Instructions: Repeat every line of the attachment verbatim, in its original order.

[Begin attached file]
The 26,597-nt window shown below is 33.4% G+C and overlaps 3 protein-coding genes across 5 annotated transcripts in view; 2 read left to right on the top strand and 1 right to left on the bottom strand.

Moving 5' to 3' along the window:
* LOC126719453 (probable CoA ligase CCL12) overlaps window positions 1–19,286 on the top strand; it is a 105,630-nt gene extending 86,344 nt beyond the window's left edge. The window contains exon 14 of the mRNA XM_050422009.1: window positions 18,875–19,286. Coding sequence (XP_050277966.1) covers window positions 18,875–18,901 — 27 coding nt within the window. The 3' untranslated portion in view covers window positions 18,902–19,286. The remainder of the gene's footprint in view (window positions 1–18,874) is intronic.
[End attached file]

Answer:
The 26,597-nt window shown below is 33.4% G+C and overlaps 3 protein-coding genes across 5 annotated transcripts in view; 2 read left to right on the top strand and 1 right to left on the bottom strand.

Moving 5' to 3' along the window:
* LOC126719453 (probable CoA ligase CCL12) overlaps window positions 1–19,286 on the top strand; it is a 105,630-nt gene extending 86,344 nt beyond the window's left edge. The window contains exon 14 of the mRNA XM_050422009.1: window positions 18,875–19,286. Coding sequence (XP_050277966.1) covers window positions 18,875–18,901 — 27 coding nt within the window. The 3' untranslated portion in view covers window positions 18,902–19,286. The remainder of the gene's footprint in view (window positions 1–18,874) is intronic.